Degrees & Programs Physics
When you study physics, you seek a fundamental understanding of the physical universe.
You’ll also take courses in mathematics, the language of science, and chemistry for scientific breadth. Test some of the theory you learn in laboratory classes and hands-on research and take advantage of opportunities to conduct research with you professors. State-of- the-art instrumentation enriches your experience. You may also pursue internships with high-tech firms in Santa Barbara. Such practical training prepares you for graduate school and professional work in science, engineering and related fields. Interested in a double major? Take the B.A. track for greater breadth and flexibility.
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- Research Physicist
- Science Writing
- Patent Law
- Software Development
- Materials Research
- Nuclear Medical Science
- Forensic Science
- Museum Education
- Engineering (mechanical, electrical, process, civil, aeronautical, etc.)
- Teaching (high school or college)
- A specialist in the narrow field of radiation oncology, David Bush ’86 treats cancer patients from around the country. He works as a physician and professor at Loma Linda University Medical Center in Loma Linda, Calif., which has pioneered the promising technology of proton radiation therapy. He contributes valuable research about this form of treatment, seeking ways to help heal people with cancer. He majored in both physics and biology at Westmont.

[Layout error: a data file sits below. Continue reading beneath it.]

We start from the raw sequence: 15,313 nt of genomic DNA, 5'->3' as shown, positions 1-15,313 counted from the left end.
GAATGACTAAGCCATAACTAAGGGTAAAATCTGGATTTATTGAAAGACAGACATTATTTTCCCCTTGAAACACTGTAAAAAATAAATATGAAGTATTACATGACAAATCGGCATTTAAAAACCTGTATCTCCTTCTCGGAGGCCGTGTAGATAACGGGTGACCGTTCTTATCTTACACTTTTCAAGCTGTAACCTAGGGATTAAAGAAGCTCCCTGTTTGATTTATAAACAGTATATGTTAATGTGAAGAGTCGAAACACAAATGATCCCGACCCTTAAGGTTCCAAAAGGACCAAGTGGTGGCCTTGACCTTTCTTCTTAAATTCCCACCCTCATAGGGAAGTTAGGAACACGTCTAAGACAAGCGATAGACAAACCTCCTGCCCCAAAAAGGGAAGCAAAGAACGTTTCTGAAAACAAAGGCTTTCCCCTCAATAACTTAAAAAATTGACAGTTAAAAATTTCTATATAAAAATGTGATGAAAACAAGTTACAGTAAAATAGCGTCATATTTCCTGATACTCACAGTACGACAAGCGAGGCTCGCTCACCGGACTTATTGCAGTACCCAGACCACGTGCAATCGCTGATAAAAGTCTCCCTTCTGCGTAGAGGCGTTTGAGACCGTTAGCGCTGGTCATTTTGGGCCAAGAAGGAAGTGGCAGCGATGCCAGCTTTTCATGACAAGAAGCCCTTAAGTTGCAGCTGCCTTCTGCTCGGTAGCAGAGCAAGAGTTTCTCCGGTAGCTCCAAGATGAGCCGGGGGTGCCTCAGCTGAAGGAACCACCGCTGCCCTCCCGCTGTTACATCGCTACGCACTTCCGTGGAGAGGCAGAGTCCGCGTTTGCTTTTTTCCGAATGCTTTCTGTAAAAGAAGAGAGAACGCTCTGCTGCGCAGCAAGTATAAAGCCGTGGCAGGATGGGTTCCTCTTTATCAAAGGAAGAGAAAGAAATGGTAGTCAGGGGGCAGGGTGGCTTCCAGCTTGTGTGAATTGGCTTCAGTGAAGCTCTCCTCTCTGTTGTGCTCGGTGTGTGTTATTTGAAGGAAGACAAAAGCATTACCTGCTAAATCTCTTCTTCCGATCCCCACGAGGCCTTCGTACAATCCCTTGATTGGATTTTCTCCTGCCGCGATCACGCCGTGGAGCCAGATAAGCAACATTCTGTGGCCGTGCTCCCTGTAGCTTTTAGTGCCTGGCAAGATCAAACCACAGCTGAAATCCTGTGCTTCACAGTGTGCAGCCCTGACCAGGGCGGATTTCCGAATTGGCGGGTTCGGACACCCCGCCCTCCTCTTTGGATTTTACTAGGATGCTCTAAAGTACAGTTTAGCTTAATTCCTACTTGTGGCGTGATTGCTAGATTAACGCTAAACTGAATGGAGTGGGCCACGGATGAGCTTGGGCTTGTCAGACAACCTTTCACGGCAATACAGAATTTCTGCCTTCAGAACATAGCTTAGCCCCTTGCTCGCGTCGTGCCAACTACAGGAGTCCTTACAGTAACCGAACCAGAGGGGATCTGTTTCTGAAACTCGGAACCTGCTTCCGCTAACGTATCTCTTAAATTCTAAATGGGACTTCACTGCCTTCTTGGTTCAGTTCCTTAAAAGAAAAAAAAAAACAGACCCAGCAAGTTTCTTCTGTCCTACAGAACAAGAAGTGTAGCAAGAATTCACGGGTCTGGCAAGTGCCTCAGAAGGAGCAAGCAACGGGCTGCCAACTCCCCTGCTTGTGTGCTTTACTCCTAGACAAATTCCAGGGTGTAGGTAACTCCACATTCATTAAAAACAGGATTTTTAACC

- Jesse Cozean ’07 majored in physics at Westmont and works for medical device companies his mother, Colette Day Cozean ’80, has started. He is vice president of research and development at Innovative BioDefense Inc. and Abela Pharmaceuticals, and he spends much of his time in the lab. At Westmont, he learned to think through problems and persist until he solved them, which helps in developing new products. He has also written a book “My Grandfather’s War: A Young Man’s Lessons from the Greatest Generation,” which documents Robert Cozean’s ordeal in a German camp.
- Aria Hamann ’16 received a prestigious graduate research fellowship from the National Science Foundation to support her doctoral studies in engineering and applied science at Harvard University in the fall. In 2016, she also earned a Fulbright Scholarship to conduct hydrology research at the Delft University of Technology in the Netherlands. She worked on an independent research project to simulate Managed Aquifer Recharge, a promising method of securing a consistent freshwater supply for subsequent recovery or environmental benefits.